Traeger Shares Their Best Winter Grilling Tips
Feasting is our column dedicated to cooking, grilling, eating and discovering what’s on the menu across America and the world.
As warm weather and longer days start to arrive as spring rolls in, we dust off our grills and prepare for the grilling season ahead. But even though we use them more often in the fairer months, winter shouldn’t completely halt your desire to get outside and char some delicious meat. Grilling in the winter can be just as, if not more, satisfying than sunny day barbecues, especially if you’re prepared for the elements and know what to expect. So we asked Traeger Culinary Director Matthew Domingo to offer a few expert tips on how to pull off winter grilling safely and successfully. So bust out the wood or charcoal, season some thick cut pork chops and light the fire.
Are there any winter grill maintenance tips that people absolutely should know?
Keeping your pellets dry is key. Store them in an airtight container instead of the grill so they can burn at maximum efficiency.
In general, when people light up the grill in cold temperatures, is there anything they should do differently than they would on a nice summer day?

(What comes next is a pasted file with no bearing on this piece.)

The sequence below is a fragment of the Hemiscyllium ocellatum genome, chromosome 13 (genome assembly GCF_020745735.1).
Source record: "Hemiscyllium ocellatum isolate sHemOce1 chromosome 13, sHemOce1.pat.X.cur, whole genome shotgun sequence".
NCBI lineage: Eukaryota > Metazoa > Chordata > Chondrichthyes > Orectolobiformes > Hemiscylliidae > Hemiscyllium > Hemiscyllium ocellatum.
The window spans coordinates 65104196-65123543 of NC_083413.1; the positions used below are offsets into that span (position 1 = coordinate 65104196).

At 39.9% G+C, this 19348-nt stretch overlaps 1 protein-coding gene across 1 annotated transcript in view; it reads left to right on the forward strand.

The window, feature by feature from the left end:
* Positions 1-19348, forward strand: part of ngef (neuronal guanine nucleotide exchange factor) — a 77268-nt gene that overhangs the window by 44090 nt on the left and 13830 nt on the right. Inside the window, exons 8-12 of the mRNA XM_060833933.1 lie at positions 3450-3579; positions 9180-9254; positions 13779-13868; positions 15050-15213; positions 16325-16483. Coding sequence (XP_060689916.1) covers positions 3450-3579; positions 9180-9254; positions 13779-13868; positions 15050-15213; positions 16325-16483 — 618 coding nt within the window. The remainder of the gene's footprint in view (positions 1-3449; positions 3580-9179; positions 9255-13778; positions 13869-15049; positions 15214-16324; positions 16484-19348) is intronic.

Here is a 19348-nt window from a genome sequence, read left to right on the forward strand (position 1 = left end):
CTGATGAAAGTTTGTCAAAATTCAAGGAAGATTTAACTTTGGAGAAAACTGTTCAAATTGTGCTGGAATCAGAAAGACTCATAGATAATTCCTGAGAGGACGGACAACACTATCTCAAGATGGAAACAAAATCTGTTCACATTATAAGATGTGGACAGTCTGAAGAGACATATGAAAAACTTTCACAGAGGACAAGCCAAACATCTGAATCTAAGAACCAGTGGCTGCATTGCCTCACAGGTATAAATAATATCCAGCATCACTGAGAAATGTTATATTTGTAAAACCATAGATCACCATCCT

There’s no real difference in the startup process. If the temperature is below freezing, we recommend an insulation blanket to help the grill hold heat better.
What about safety tips?
You always want to keep your grill nice and clean because most issues arise from a dirty grill. Whether it’s cold weather or warm weather, grill cleanliness is key to optimum performance.
Will the food take longer to cook in cold weather? Can you offer any pointers on how to keep food cooking evenly and smoothly?
There shouldn’t be a difference in how long the food takes to cook if you’re hitting the right temperature. In winter weather, you want to minimize the amount of times you open the grill. Each time you lift the lid, the temperature drops drastically in the cooking chamber. Use an integrated meat probe to track your cooking progress and only open the cook chamber if needed.
Are there specific meats, veggies or other foods that are more ideal to cook in cold weather?
The great thing about outdoor cooking is that it’s suited to every season. While winter brings with it a long list of seasonal citrus and produce that are at their freshest and peak flavor, a beautifully seared steak or a slow cooked brisket or pork shoulder are equally welcomed at the winter table. Although some say that winter cooking is about hearty, stick-to-your-ribs recipes, the real key is to combine the highest quality ingredients with the proper cooking technique.